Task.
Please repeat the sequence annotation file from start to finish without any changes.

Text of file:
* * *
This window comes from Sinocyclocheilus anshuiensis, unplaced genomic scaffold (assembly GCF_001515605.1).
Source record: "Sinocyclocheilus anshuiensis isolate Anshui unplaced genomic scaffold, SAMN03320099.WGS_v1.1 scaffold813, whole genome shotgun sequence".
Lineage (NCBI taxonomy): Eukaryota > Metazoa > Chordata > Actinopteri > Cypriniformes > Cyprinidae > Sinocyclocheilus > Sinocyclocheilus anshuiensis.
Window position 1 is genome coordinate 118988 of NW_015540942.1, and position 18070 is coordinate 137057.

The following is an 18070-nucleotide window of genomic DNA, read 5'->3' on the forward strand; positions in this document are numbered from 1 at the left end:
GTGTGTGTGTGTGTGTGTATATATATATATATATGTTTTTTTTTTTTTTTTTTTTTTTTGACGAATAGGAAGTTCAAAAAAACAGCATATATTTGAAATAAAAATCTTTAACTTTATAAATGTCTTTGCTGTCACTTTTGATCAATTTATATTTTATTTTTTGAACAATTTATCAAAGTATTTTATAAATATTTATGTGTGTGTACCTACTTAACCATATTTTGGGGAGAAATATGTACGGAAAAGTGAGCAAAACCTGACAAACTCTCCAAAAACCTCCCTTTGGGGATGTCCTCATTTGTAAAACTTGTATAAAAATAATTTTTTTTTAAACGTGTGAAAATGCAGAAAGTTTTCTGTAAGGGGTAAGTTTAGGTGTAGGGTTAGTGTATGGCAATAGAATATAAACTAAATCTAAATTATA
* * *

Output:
This window comes from Sinocyclocheilus anshuiensis, unplaced genomic scaffold (assembly GCF_001515605.1).
Source record: "Sinocyclocheilus anshuiensis isolate Anshui unplaced genomic scaffold, SAMN03320099.WGS_v1.1 scaffold813, whole genome shotgun sequence".
Lineage (NCBI taxonomy): Eukaryota > Metazoa > Chordata > Actinopteri > Cypriniformes > Cyprinidae > Sinocyclocheilus > Sinocyclocheilus anshuiensis.
Window position 1 is genome coordinate 118988 of NW_015540942.1, and position 18070 is coordinate 137057.

The following is an 18070-nucleotide window of genomic DNA, read 5'->3' on the forward strand; positions in this document are numbered from 1 at the left end:
GTGTGTGTGTGTGTGTGTATATATATATATATATGTTTTTTTTTTTTTTTTTTTTTTTTGACGAATAGGAAGTTCAAAAAAACAGCATATATTTGAAATAAAAATCTTTAACTTTATAAATGTCTTTGCTGTCACTTTTGATCAATTTATATTTTATTTTTTGAACAATTTATCAAAGTATTTTATAAATATTTATGTGTGTGTACCTACTTAACCATATTTTGGGGAGAAATATGTACGGAAAAGTGAGCAAAACCTGACAAACTCTCCAAAAACCTCCCTTTGGGGATGTCCTCATTTGTAAAACTTGTATAAAAATAATTTTTTTTTAAACGTGTGAAAATGCAGAAAGTTTTCTGTAAGGGGTAAGTTTAGGTGTAGGGTTAGTGTATGGCAATAGAATATAAACTAAATCTAAATTATA